By now, it is beyond obvious that cryptocurrencies are here to stay. A project that once seemed like a crazy dream – or nightmare, for some – has gradually gained legitimacy and worldwide acceptance, with several vendors and even governments across the globe accepting cryptocurrencies and especially bitcoin as an alternative means of payment. Yet the bitcoin project, it seems, stretches beyond simply delivering the ultimate decentralised digital currency; the underlying technology that powers bitcoin, namely blockchain, has extended its reach into other industries. The gaming world has quickly embraced blockchain – but what could its uses be for the gaming and entertainment industry?

Blockchain Set to Transform Buying In-Game Items

For a while now, free to play games like the latest global hit Fortnite or the massively popular MOBA League of Legends have generated immense revenue by selling in-game merch to players. Seasoned and amateur gamers alike are quick to spend money on products that help tailor and individualise their gaming experience, like skins for their character, weapons or loot. A parallel black market has even emerged where players buy and sell their hard gained loot from their favourite games – and game development studios have fought back, claiming that, under the law, any in-game items are still technically their property and not for players to trade among themselves. Blockchain, bitcoin and a wide array of other cryptocurrencies could be a game changer for that market. First of all, users could use cryptocurrencies to buy in-game items, as they have done for a while now, usually using third-party services that bridge the gap between cryptocurrencies and the gaming industry.

According to Statista, an astounding 44% of gamers have stated that they have used blockchain technology to buy or trade in-game items in 2018. Even though 54% have stated that they have not done so, the number of those who have is pretty high for a relatively new technology. But besides using cryptocurrencies to pay, there is a whole world of possibilities that blockchain tech unlocks. We do not know what the future holds for cryptocurrencies, but the blockchain market seems to be on a separate upward trend; it is estimated that its value will rise from over $411 million in 2017 to more than $7.6 billion by 2022, exhibiting a Compound Annual Growth Rate (CAGR) of almost 80%. How could the gaming industry tap into this potential? For starters, it could use the blockchain technology to power gameplay and transactions within the game, effectively conferring ownership of all digital in-game goods to players – who could then do as they please with them. The decentralised nature of blockchain helps it make transactions safe from fraud and also impossible to tinker with; once you have acquired ownership, no one can undo the fact.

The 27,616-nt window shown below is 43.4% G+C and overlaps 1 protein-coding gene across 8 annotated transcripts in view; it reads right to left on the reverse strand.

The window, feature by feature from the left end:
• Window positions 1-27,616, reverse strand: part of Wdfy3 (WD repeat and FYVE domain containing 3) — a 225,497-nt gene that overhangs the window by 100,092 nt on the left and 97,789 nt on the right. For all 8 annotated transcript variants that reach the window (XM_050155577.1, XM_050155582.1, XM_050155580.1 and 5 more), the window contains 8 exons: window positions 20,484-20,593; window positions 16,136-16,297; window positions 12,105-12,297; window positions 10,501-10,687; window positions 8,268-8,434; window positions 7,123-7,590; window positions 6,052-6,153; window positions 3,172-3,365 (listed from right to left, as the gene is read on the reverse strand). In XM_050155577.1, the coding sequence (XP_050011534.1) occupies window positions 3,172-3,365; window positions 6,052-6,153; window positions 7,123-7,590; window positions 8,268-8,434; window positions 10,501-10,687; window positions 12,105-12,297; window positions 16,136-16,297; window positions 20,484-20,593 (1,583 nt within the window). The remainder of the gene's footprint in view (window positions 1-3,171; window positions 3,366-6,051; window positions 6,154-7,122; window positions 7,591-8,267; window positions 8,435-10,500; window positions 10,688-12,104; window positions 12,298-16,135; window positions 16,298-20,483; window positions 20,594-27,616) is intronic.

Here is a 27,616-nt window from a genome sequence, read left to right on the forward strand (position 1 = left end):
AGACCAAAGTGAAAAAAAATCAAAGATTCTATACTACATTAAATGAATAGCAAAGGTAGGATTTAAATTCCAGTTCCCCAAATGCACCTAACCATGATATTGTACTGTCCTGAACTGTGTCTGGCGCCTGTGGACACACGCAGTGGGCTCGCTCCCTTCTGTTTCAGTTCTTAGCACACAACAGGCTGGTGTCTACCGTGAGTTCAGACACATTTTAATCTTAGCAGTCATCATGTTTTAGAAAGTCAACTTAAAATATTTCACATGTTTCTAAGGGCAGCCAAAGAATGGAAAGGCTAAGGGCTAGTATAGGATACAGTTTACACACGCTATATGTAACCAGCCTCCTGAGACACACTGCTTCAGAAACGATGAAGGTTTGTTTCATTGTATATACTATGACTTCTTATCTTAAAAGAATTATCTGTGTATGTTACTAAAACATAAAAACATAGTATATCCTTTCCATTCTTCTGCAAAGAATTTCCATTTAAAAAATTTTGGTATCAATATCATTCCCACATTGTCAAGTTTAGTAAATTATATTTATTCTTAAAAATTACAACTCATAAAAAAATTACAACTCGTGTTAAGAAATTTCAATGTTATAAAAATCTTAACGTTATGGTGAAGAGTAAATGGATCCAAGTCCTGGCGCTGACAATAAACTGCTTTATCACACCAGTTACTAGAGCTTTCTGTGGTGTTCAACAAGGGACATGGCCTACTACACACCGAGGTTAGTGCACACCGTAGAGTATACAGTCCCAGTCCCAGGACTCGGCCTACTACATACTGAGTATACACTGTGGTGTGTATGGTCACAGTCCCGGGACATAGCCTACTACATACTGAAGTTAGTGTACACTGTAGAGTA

The Entertainment Industry Has Cautiously Embraced Bitcoin – but Blockchain Offers So Much More

In that same vein, blockchain could be used to change the way games are designed and played. CryptoKitties is one of the world’s first games to date that was developed using blockchain tech – which in essence means that no one can intervene and change the game or take away your accomplishments. The player holds as much power as the developer does. Blockchain and its uses might even survive cryptocurrencies in the online gaming world, since they also come with disadvantages; online casino Betway reports that while many providers in the online gambling industry embrace cryptocurrencies as a form of payment, land-based casinos still struggle with issues like conversion, server security, protection against money laundering, and which cryptocurrencies out of the lot to accept. This is not an easy task, and this is probably why online game developers like Riot Games, which has developed League of Legends, do not yet accept bitcoin and the like.

But blockchain is a whole different story that could transform the entertainment industry as a whole. Introducing blockchain technology into the music industry could mean that regional limitations on streaming services like Spotify or Netflix might become a thing of the past, as service providers will need to reconfigure the way they reach out to clients. Or it could help battle piracy in the film sector, as blockchain could allow encrypted transactions to be embedded in the metadata of a film, which means that creators could be able to track down unauthorised modifications and distribution. Its potential to verify transactions could be further used to consolidate the authenticity of ticket sales, as well as implement what has been dubbed “smart contracts”, which lets artists have control over the distribution of their creation by casting the middleman aside.

And this is just the tip of the iceberg. As we continue to unlock the potential of blockchain technology, it seems that the possibilities will become truly endless – and the entertainment industry will see a radical transformation.

Tom Parillo

Tom Parillo

I am interested in all things technology, especially automation, robotics and tech that helps change how society will live in the future.